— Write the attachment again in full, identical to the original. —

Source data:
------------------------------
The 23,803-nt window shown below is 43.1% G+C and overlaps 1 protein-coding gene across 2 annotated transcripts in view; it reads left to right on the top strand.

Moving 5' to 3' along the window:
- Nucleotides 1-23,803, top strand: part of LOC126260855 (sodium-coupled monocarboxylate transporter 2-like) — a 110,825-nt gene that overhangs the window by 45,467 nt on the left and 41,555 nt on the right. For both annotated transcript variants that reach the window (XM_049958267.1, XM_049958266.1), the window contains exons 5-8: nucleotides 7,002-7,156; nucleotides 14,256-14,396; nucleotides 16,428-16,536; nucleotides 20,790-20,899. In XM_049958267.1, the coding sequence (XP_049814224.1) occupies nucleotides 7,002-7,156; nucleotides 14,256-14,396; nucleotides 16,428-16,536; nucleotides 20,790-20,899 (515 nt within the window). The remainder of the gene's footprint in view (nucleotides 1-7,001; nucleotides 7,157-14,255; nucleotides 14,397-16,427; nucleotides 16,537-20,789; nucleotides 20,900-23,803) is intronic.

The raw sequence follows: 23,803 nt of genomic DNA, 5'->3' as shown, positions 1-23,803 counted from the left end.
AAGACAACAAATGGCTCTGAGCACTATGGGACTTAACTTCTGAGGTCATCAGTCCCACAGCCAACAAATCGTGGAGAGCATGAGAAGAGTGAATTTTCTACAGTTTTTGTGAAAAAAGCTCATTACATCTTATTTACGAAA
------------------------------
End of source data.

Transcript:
The 23,803-nt window shown below is 43.1% G+C and overlaps 1 protein-coding gene across 2 annotated transcripts in view; it reads left to right on the top strand.

Moving 5' to 3' along the window:
- Nucleotides 1-23,803, top strand: part of LOC126260855 (sodium-coupled monocarboxylate transporter 2-like) — a 110,825-nt gene that overhangs the window by 45,467 nt on the left and 41,555 nt on the right. For both annotated transcript variants that reach the window (XM_049958267.1, XM_049958266.1), the window contains exons 5-8: nucleotides 7,002-7,156; nucleotides 14,256-14,396; nucleotides 16,428-16,536; nucleotides 20,790-20,899. In XM_049958267.1, the coding sequence (XP_049814224.1) occupies nucleotides 7,002-7,156; nucleotides 14,256-14,396; nucleotides 16,428-16,536; nucleotides 20,790-20,899 (515 nt within the window). The remainder of the gene's footprint in view (nucleotides 1-7,001; nucleotides 7,157-14,255; nucleotides 14,397-16,427; nucleotides 16,537-20,789; nucleotides 20,900-23,803) is intronic.

The raw sequence follows: 23,803 nt of genomic DNA, 5'->3' as shown, positions 1-23,803 counted from the left end.
AAGACAACAAATGGCTCTGAGCACTATGGGACTTAACTTCTGAGGTCATCAGTCCCACAGCCAACAAATCGTGGAGAGCATGAGAAGAGTGAATTTTCTACAGTTTTTGTGAAAAAAGCTCATTACATCTTATTTACGAAA